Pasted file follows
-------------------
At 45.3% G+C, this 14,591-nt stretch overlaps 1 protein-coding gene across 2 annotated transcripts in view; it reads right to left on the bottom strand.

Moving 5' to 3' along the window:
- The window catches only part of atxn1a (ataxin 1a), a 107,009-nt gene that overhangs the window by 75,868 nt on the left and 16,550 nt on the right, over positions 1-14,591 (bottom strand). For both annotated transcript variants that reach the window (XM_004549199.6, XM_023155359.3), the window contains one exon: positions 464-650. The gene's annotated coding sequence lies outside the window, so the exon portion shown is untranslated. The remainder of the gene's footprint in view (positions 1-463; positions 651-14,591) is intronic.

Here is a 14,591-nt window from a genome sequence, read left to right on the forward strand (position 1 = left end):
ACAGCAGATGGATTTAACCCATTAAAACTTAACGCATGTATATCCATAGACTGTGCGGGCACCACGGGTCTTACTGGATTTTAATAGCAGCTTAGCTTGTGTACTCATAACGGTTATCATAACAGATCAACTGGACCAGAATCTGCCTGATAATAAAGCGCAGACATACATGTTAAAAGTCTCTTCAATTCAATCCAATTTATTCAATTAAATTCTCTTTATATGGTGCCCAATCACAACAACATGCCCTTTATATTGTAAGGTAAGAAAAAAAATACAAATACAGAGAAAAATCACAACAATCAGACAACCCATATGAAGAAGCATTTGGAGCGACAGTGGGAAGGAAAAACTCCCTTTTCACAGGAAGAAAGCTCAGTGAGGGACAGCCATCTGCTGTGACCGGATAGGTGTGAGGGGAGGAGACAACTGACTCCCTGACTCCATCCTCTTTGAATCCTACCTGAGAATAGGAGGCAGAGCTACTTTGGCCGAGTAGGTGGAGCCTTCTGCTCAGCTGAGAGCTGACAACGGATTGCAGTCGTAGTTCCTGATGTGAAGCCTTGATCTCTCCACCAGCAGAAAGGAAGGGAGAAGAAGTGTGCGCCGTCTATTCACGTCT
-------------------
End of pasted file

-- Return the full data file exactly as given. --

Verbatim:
At 45.3% G+C, this 14,591-nt stretch overlaps 1 protein-coding gene across 2 annotated transcripts in view; it reads right to left on the bottom strand.

Moving 5' to 3' along the window:
- The window catches only part of atxn1a (ataxin 1a), a 107,009-nt gene that overhangs the window by 75,868 nt on the left and 16,550 nt on the right, over positions 1-14,591 (bottom strand). For both annotated transcript variants that reach the window (XM_004549199.6, XM_023155359.3), the window contains one exon: positions 464-650. The gene's annotated coding sequence lies outside the window, so the exon portion shown is untranslated. The remainder of the gene's footprint in view (positions 1-463; positions 651-14,591) is intronic.

Here is a 14,591-nt window from a genome sequence, read left to right on the forward strand (position 1 = left end):
ACAGCAGATGGATTTAACCCATTAAAACTTAACGCATGTATATCCATAGACTGTGCGGGCACCACGGGTCTTACTGGATTTTAATAGCAGCTTAGCTTGTGTACTCATAACGGTTATCATAACAGATCAACTGGACCAGAATCTGCCTGATAATAAAGCGCAGACATACATGTTAAAAGTCTCTTCAATTCAATCCAATTTATTCAATTAAATTCTCTTTATATGGTGCCCAATCACAACAACATGCCCTTTATATTGTAAGGTAAGAAAAAAAATACAAATACAGAGAAAAATCACAACAATCAGACAACCCATATGAAGAAGCATTTGGAGCGACAGTGGGAAGGAAAAACTCCCTTTTCACAGGAAGAAAGCTCAGTGAGGGACAGCCATCTGCTGTGACCGGATAGGTGTGAGGGGAGGAGACAACTGACTCCCTGACTCCATCCTCTTTGAATCCTACCTGAGAATAGGAGGCAGAGCTACTTTGGCCGAGTAGGTGGAGCCTTCTGCTCAGCTGAGAGCTGACAACGGATTGCAGTCGTAGTTCCTGATGTGAAGCCTTGATCTCTCCACCAGCAGAAAGGAAGGGAGAAGAAGTGTGCGCCGTCTATTCACGTCT